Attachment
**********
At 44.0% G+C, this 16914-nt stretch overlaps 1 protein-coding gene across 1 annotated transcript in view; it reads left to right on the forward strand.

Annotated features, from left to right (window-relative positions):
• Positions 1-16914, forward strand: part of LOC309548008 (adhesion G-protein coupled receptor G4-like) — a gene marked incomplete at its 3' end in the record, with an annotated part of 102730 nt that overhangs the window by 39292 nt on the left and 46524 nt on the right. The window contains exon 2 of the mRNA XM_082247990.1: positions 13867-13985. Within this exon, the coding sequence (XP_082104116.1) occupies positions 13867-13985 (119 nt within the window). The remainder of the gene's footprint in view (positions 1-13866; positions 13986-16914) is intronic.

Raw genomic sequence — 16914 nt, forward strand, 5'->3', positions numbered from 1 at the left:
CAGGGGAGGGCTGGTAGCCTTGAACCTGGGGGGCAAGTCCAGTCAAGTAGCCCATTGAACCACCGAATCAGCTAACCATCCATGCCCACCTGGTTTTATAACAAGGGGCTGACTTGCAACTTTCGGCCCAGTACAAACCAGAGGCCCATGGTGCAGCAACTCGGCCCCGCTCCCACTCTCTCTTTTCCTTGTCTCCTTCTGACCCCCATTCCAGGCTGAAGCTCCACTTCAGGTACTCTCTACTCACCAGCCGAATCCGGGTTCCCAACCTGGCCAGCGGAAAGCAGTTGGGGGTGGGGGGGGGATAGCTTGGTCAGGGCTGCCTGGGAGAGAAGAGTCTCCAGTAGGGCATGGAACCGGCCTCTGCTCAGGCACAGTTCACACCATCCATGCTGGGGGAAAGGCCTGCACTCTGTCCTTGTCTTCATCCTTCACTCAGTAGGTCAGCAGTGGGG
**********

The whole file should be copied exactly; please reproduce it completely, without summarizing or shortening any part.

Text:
At 44.0% G+C, this 16914-nt stretch overlaps 1 protein-coding gene across 1 annotated transcript in view; it reads left to right on the forward strand.

Annotated features, from left to right (window-relative positions):
• Positions 1-16914, forward strand: part of LOC309548008 (adhesion G-protein coupled receptor G4-like) — a gene marked incomplete at its 3' end in the record, with an annotated part of 102730 nt that overhangs the window by 39292 nt on the left and 46524 nt on the right. The window contains exon 2 of the mRNA XM_082247990.1: positions 13867-13985. Within this exon, the coding sequence (XP_082104116.1) occupies positions 13867-13985 (119 nt within the window). The remainder of the gene's footprint in view (positions 1-13866; positions 13986-16914) is intronic.

Raw genomic sequence — 16914 nt, forward strand, 5'->3', positions numbered from 1 at the left:
CAGGGGAGGGCTGGTAGCCTTGAACCTGGGGGGCAAGTCCAGTCAAGTAGCCCATTGAACCACCGAATCAGCTAACCATCCATGCCCACCTGGTTTTATAACAAGGGGCTGACTTGCAACTTTCGGCCCAGTACAAACCAGAGGCCCATGGTGCAGCAACTCGGCCCCGCTCCCACTCTCTCTTTTCCTTGTCTCCTTCTGACCCCCATTCCAGGCTGAAGCTCCACTTCAGGTACTCTCTACTCACCAGCCGAATCCGGGTTCCCAACCTGGCCAGCGGAAAGCAGTTGGGGGTGGGGGGGGGATAGCTTGGTCAGGGCTGCCTGGGAGAGAAGAGTCTCCAGTAGGGCATGGAACCGGCCTCTGCTCAGGCACAGTTCACACCATCCATGCTGGGGGAAAGGCCTGCACTCTGTCCTTGTCTTCATCCTTCACTCAGTAGGTCAGCAGTGGGG